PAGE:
My husband Paul is exactly like Morgan with respect to the strange combination of perfect easygoing-ness until reaching the immovable wall of obstinacy. Oddly, he's pretty much equally obstinate about (1) refusing to eat green peppers, (2) not wanting children, and (3) parting his hair in the middle like a dork. I'm baffled -- and amused -- by the equivalence of these three points for him. (Regarding #3, I'm very glad that his hair never manages to stay in place!)

Rosalie said...

Thanks for your response and good luck, Jenn! Let me know if it helps or not.

David Buchner said...

Holy cats, that's a pretty precise description of my Clara (5). Easy-going, amenable, intelligent, funny, and then -- WHACK! Brick wall.

Thing is, it seems she on to me and my clever tactics. Ask her what's on her mind; prompt her to spill with one of her horrific word avalanches of explanation -- nuh-uh. Not when she's in that mood. Stony silence, or "I just need to do my own thing." (I swear I didn't give her that phrase)

David Buchner said...

(Diana: green peppers are just gross)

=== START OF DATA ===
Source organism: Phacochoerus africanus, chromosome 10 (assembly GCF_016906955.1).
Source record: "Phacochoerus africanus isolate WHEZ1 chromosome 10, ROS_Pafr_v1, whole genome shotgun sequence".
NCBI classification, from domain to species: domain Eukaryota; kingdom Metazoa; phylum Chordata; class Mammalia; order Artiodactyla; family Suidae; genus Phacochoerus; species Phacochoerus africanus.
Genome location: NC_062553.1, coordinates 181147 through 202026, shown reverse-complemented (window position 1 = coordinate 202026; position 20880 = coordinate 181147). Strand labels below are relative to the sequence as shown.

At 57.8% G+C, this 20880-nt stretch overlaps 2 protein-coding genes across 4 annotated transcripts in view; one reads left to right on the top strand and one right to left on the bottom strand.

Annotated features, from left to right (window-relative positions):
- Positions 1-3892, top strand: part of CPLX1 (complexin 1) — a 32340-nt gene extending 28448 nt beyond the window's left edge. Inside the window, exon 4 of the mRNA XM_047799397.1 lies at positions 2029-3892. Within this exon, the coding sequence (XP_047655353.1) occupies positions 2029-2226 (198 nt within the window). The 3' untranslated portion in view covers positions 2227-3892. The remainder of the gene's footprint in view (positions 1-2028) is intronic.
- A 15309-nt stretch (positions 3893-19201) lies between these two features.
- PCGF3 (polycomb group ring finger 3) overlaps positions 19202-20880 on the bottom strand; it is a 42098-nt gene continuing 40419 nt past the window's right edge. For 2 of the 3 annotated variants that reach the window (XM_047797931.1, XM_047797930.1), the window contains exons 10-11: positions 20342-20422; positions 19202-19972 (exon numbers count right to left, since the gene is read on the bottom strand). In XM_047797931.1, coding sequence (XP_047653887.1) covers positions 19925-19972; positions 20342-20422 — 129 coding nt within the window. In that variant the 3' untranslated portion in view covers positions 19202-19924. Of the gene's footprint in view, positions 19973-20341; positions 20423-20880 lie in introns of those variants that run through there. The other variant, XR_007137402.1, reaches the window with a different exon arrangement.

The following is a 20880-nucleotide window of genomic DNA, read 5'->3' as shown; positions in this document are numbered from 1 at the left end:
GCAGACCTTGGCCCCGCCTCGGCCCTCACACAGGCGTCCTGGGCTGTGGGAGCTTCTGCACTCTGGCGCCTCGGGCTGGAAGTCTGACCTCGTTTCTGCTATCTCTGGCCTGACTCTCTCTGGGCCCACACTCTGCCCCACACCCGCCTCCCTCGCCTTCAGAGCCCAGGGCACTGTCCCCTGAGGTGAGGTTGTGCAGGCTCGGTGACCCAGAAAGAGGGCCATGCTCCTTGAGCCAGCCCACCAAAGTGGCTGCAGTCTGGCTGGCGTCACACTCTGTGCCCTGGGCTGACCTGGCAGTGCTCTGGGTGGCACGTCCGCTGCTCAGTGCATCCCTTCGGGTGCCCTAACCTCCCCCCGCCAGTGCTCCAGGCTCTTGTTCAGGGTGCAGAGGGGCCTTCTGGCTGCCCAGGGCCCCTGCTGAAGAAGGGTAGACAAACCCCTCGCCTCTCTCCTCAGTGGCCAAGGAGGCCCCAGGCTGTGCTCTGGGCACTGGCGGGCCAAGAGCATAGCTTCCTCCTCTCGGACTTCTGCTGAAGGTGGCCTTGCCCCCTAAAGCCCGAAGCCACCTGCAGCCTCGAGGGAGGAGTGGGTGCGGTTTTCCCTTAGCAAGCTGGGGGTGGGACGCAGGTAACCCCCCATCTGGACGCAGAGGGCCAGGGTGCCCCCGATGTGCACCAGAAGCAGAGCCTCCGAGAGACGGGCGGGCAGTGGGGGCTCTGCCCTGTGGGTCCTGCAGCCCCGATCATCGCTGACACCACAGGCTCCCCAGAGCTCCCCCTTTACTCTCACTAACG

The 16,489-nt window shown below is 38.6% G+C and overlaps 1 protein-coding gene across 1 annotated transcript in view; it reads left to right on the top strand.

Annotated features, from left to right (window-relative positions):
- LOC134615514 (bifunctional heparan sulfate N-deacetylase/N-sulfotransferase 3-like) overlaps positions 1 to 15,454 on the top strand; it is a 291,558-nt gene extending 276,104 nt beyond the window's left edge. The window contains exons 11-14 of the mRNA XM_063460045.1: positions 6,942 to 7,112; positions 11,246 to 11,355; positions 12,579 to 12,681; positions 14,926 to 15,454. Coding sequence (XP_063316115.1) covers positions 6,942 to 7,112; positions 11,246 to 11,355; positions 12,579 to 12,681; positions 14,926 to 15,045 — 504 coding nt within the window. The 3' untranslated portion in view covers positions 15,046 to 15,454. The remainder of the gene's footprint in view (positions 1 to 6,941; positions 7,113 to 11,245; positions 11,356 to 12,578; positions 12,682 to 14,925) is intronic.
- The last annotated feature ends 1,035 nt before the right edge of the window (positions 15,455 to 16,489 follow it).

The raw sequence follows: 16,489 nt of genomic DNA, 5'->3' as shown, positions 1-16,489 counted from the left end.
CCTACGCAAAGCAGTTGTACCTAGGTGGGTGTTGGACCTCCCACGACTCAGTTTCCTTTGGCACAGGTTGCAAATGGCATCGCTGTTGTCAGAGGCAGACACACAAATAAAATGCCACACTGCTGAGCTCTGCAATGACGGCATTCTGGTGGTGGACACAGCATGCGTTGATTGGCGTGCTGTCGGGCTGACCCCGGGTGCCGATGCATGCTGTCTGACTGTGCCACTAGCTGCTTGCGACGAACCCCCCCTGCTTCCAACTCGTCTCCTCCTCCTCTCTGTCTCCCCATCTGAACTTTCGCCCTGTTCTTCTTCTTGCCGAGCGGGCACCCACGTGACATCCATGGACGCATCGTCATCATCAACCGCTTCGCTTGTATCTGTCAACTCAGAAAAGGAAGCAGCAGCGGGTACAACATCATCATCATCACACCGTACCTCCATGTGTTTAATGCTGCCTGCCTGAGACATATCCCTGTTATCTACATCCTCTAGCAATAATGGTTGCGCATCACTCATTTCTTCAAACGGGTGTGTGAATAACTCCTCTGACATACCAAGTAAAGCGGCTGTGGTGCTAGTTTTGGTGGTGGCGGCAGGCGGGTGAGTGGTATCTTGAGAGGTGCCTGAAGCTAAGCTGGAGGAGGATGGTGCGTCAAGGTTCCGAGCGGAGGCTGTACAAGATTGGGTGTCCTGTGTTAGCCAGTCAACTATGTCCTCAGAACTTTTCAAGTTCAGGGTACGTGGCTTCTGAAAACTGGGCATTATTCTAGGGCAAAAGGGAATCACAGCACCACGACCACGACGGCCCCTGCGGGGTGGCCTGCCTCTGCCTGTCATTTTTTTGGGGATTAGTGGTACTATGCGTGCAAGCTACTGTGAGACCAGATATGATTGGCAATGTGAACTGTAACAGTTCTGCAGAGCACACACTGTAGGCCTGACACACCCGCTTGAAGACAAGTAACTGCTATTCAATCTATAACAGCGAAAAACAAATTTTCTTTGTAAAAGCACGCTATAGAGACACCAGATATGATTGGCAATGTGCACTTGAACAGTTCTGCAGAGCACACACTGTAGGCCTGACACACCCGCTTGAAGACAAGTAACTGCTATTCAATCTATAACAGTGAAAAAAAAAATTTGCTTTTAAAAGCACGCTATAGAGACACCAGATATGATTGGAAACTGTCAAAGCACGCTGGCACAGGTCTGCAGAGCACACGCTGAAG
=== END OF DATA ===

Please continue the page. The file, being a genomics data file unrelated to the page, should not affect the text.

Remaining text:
Rosalie said...

Funny you should bring up the stony silence issue, David. I've been thinking about Jenn's post and this conversation the last couple of days, and I was remembering that I just to just sit and look at my parents and (seemingly)not respond at all when I got really upset or emotionally overwhelmed as a child. I don't know if this is Clara or Morgan or not, but I know for me it was that my head was "very loud" at those times. That's the only way I can describe it. I got emotionally overwhelmed as a kid it sometimes just felt too loud and that made it hard for me to respond out loud. That said, I was often having a pretty full conversation in my head, including thinking about and responding to my parents' questions. They just couldn't tell. I'd say Clara's phrase was dead on for me. Until the internal workings settle down a bit, communicating out loud was actually really, really difficult. Again, this may not be at all what your child does, though. Sorry if I'm just muddying the waters more.

Marnee said...